All options are on the table with North Korea. But for China and the U.S., all the options are bad

Trump’s demand that China squeeze North Korea into submission won’t work on Kim Jong-un. Lawrence Solomon for the National Post.

This article first appeared in the National Post

When China’s president Xi Jinping meets President Trump in Florida this week, he will grapple with China’s greatest threat in decades — the fallout should Trump take out North Korea’s nuclear capabilities.

Xi heard U.S. Defense Secretary Jim Mattis’s assessment last week that the U.S. considers North Korea more of a threat than Iran, and he believes U.S. Secretary of State Rex Tillerson’s declaration that the Obama era of “strategic patience” is over. Xi also realizes that Trump — whom many Chinese consider no less a loose cannon than North Korea’s leader Kim Jong-un — has a cabinet full of hawks and a free hand to act unilaterally and without warning whenever he believes it’s time to strike.

American action could come soon, since North Korea has month by month been increasing its capabilities. Some believe North Korea is already able to launch a nuclear strike against U.S. bases and U.S. allies in Asia, and within four years many expect it to be able to strike the U.S. mainland. Some believe it may already be capable of hitting San Francisco, although with low probability of an accurate hit.

From China’s perspective, a U.S. attack on North Korea’s launch facilities and its 10 to 16 nuclear bombs would be disastrous. North Korea’s million-man, 4,000-tank army would swamp South Korea while pummelling it with hundreds of chemically armed missiles and tens of thousands of artillery shells. A South Korean-U.S. counter-attack would follow in what could become a protracted war, including one involving nuclear weapons if the North’s arsenal remained operational. U.S. troops would be fighting on the Korean peninsula, and possibly soon facing Chinese troops — China would be expected to invade North Korea from the north to prevent a complete reunification of the Korean peninsula, and to maintain a buffer between it and South Korea. China wants at all costs to prevent U.S. troops stationed on its southern border.

Even a wildly successful pre-emptive U.S. strike that decapitated the North Korean leadership and avoided all-out civil war between North and South Korea could be calamitous for China. In the chaos following a U.S. attack, North Koreans by the hundreds of thousands would likely flee into China, leading to the humanitarian crisis China has long feared. Within North Korea, the dominant clans would likely war among each other, possibly drawing China into the conflict to ensure victory for pro-China factions.

What is China to do? The Trump administration decided that North Korea is unlikely to implode anytime soon. Unlike the 1990s when the country suffered mass starvation, the public has access to food through hundreds of private markets and the economy is functioning surprisingly well — the capital, Pyongyang, is known as Pyonghattan because it is home to high-end restaurants and rich kids with smart phones. Although most of the population remains impoverished, state control over the citizenry makes a popular uprising implausible.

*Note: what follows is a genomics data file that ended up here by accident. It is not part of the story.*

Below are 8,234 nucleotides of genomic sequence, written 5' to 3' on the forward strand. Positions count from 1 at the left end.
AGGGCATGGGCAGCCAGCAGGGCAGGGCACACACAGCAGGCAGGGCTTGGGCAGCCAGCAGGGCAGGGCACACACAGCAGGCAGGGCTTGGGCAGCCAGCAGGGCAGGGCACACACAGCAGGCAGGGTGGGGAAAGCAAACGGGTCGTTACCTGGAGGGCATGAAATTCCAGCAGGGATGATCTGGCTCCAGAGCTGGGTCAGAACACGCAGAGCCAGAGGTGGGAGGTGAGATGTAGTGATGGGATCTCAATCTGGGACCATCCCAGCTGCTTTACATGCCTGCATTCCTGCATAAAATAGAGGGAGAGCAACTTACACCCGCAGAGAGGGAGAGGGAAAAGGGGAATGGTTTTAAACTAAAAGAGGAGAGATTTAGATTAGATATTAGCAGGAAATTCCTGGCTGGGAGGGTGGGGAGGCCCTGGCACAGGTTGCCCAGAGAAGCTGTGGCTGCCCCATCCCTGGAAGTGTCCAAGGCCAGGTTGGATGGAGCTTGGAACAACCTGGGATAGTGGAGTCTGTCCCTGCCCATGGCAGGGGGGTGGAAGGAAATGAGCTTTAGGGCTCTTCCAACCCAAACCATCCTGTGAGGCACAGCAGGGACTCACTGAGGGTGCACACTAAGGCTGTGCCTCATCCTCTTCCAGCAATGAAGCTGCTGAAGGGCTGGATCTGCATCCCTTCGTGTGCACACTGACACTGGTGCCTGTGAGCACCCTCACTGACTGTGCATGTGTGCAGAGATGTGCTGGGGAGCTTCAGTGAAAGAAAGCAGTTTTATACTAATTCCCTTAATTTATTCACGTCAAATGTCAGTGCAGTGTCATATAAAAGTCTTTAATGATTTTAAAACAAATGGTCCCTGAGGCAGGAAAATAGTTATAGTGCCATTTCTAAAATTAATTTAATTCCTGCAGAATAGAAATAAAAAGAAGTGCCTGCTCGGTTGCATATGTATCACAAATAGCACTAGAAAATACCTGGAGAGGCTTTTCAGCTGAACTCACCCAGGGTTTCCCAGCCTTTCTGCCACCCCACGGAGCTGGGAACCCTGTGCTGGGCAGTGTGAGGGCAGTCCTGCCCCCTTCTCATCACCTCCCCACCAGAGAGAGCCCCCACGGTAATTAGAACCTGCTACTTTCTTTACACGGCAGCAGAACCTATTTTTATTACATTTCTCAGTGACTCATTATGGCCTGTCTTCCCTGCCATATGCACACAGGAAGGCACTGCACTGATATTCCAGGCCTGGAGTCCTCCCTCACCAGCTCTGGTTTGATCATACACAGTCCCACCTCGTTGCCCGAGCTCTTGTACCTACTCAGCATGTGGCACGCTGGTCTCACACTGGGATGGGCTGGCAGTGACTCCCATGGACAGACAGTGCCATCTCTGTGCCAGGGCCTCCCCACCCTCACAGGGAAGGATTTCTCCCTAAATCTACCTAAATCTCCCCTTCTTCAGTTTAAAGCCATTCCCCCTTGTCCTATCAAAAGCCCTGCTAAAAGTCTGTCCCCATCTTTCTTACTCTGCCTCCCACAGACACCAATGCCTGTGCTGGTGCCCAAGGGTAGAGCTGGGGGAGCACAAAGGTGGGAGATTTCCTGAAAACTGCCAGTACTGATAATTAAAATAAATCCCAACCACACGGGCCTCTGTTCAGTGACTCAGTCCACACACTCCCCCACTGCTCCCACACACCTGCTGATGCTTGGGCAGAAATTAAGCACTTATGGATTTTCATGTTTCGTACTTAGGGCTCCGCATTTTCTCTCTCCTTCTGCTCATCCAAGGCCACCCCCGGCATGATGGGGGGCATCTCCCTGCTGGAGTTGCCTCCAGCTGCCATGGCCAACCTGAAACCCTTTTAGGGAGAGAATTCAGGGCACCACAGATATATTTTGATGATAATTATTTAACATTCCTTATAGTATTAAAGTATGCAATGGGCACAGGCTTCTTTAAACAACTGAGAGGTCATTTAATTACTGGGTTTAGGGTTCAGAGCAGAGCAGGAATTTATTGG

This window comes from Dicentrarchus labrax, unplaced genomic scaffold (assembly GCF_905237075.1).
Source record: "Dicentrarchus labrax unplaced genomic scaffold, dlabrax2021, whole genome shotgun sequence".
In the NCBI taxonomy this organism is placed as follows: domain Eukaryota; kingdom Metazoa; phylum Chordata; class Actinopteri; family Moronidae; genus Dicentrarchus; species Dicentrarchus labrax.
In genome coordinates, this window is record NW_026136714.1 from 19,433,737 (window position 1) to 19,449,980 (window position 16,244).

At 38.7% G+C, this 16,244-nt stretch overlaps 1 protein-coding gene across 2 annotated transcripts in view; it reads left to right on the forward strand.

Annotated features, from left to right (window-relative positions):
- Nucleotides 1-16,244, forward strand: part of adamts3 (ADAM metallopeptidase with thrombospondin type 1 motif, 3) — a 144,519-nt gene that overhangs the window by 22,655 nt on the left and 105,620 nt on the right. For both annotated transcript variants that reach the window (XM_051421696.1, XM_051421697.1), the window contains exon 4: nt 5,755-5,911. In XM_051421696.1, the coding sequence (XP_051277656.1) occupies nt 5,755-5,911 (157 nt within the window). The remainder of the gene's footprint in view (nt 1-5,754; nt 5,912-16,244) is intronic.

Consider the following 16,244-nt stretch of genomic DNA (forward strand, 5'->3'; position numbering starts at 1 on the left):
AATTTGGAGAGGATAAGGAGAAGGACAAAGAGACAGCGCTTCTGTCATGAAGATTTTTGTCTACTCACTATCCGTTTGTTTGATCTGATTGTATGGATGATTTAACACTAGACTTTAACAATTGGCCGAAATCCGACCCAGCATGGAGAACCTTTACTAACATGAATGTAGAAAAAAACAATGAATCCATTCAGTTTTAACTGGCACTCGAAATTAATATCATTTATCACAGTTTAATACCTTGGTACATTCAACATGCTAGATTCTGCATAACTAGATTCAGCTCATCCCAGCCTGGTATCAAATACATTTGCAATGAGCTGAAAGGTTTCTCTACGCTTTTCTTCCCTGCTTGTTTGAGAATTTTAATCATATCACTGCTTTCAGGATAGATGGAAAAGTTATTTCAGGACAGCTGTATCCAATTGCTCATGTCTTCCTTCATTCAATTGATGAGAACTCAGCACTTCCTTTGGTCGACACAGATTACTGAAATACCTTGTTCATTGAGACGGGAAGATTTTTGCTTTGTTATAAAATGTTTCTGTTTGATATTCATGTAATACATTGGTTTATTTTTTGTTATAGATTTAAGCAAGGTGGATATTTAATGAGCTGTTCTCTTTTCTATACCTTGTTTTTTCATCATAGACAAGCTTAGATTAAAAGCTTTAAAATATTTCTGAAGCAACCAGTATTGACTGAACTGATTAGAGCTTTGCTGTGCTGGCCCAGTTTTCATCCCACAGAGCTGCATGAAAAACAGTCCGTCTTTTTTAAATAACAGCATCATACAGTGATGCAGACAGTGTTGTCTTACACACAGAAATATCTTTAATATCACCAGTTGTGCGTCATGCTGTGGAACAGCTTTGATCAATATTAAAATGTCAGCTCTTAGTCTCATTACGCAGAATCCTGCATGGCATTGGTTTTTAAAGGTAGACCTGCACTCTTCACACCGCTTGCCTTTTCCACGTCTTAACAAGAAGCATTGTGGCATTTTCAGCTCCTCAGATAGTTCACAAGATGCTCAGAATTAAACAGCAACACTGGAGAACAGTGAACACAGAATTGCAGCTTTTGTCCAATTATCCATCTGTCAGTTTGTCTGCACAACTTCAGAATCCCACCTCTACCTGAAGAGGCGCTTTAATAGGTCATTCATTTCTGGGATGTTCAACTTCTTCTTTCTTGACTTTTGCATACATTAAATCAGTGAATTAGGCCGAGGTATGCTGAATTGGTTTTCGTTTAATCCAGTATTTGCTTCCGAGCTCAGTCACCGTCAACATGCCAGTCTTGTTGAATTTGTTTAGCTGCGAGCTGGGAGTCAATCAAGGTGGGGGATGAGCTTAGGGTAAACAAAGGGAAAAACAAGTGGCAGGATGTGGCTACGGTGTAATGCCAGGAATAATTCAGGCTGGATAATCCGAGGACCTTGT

The U.S. won’t wait for a regime change that may never come and it has already refused China’s offer to negotiate a halt to North Korea’s testing of its nuclear and missile programs in exchange for a halt by the U.S. and South Korea of their annual joint military exercises. The U.S. has instead all-but announced that meaningful advances by North Korea in its nuclear program would be met militarily. Given the resolve with which Trump has engaged ISIL in the Middle East, and his proclivity to act without forewarning, Xi knows his Florida meeting may be his only opportunity to size up Trump before deciding on what will be the best of his few poor options.

Trump’s demand that the Chinese squeeze the North Koreans into submission can’t work on Kim. The U.S. overthrow of Libya’s Muammar Gadhafi after he gave up his nuclear weaponry, and his subsequent brutal assassination, helped convince Kim that his own survival depends on the deterrence of his nuclear bombs. In any case, the Chinese have few sanctions to impose on North Korea, which has shown that it is willing to make its populace endure any hardship, and no stomach for alienating North Korea, which it sees as an ally against the pro-American array of Asian countries — South Korea, Japan and Taiwan among them — pitted against it.

China’s best option then becomes engineering an overthrow of Kim’s ruling family, and the installation of a puppet pro-Chinese regime. But that option, too, is fraught with peril. The North Koreans, if anything, hate Americans less than the Chinese, their former masters over much of the past 2,000 years. A failed Chinese-led coup attempt against Kim could see the loss of an ally, and the gain of a neighbour harbouring a grudge.

Xi has no good options and neither does Trump, who can’t count on Xi to turn on Kim, and can’t count on Kim to be cowed. “All options are on the table,” the U.S. likes to say. But all options are bad.

Lawrence Solomon is a policy analyst with Probe International.

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